There aren’t many good things to come our of the global pandemic. However, one tiny little silver lining is the fact that more and more people are starting to practice meditation and yoga. As a result of this burgeoning popularity, there are now tmany free online meditation and yoga classes.
As coronavirus is spreading, so too are meditation and yoga. 2020 is currently set to be a bigger year for the mindfulness and yoga industries than 2019 was (and 2019 was the biggest year ever, with the mindful industry rising to an annual revenue of $1.2billion U.S.).
As a result of the burgeoning popularity of yoga and meditation, and the global pandemic (which increases the need for these practices) we are seeing many experts, teachers, and celebrities providing free resources to help you practice yoga and meditation while self-isolating.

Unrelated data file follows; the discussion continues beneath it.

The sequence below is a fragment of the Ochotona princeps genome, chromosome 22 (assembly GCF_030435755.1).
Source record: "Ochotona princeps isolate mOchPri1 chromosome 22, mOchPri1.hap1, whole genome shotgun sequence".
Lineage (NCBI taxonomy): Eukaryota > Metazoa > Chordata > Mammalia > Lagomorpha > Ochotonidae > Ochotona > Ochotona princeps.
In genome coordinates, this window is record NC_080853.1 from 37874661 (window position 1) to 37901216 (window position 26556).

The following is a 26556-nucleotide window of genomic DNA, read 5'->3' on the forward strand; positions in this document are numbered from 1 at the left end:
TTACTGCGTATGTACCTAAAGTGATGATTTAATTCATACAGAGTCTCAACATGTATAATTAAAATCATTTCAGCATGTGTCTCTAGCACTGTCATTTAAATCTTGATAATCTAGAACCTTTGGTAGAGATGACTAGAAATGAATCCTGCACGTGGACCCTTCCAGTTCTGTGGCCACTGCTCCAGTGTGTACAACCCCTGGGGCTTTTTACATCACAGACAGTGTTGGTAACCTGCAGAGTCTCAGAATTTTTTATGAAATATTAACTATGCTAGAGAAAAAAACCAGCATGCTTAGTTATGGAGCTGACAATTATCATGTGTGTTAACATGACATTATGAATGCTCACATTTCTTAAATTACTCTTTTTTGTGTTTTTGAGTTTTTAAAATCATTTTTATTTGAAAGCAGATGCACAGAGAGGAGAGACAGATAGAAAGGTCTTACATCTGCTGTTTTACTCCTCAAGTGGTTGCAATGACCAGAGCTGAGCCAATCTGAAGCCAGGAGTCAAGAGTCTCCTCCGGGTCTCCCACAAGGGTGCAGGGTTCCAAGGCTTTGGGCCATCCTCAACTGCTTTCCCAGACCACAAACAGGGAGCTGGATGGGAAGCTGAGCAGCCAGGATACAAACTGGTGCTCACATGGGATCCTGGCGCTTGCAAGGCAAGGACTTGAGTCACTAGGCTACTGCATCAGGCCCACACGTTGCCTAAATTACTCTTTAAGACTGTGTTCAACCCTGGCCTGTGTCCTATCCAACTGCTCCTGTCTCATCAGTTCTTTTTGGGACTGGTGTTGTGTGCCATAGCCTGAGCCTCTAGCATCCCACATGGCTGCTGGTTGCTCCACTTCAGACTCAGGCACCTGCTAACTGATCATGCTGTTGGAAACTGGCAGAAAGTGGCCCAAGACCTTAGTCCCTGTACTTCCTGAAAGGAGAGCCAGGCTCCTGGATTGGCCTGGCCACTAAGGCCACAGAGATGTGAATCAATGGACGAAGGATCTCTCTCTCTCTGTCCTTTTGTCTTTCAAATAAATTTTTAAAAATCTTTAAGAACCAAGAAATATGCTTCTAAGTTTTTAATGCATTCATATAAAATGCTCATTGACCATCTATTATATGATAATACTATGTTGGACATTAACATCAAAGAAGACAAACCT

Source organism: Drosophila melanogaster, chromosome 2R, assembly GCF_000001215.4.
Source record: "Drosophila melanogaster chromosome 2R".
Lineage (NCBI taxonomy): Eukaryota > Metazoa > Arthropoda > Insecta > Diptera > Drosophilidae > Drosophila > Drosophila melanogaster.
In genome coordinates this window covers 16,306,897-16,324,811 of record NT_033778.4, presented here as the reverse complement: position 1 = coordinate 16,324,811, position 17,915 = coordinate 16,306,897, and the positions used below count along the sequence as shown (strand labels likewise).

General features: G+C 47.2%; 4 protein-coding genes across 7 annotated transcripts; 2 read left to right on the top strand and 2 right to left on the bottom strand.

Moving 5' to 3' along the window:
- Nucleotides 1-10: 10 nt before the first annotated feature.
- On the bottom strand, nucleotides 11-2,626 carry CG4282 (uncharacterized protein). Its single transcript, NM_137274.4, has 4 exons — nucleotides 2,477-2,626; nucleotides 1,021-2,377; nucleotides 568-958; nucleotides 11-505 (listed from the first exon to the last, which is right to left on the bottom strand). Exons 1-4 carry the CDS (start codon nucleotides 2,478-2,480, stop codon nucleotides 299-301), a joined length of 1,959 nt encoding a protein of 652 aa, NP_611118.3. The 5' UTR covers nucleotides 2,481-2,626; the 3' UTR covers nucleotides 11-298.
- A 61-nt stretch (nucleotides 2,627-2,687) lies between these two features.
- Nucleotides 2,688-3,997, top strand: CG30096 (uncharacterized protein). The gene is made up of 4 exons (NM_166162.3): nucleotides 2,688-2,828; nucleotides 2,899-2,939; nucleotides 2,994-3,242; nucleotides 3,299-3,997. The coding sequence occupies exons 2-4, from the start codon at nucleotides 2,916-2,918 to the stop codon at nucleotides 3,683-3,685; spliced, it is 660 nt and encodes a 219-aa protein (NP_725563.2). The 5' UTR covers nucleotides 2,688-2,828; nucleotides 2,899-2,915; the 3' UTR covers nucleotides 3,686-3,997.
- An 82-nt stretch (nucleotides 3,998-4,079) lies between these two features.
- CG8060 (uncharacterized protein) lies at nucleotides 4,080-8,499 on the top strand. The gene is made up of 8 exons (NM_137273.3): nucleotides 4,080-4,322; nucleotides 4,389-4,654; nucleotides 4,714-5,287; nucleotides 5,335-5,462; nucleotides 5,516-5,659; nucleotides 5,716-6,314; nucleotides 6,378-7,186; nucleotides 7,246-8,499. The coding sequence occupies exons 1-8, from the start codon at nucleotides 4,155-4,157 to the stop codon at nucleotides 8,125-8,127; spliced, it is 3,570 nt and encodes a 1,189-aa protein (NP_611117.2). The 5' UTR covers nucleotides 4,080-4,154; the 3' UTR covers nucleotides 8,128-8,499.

To help you out, I’ve created a list of current free yoga and meditation classes onine.
There are also some great free Buddhism courses online too. A lot of universities have also brought their studies online because students cannot attend university in person. This means you can now take those lessons for free online even if you are not a student. What better time to learn something new?
For Studios & Teachers
The global pandemic has made it incredibly hard for yoga studios and meditation studios to survive financially. Of course, studios are currently forced to be closed and not to admit members in-person. This, however, does not mean that it’s “Game over man, game over!” for local yoga businesses and meditation businesses.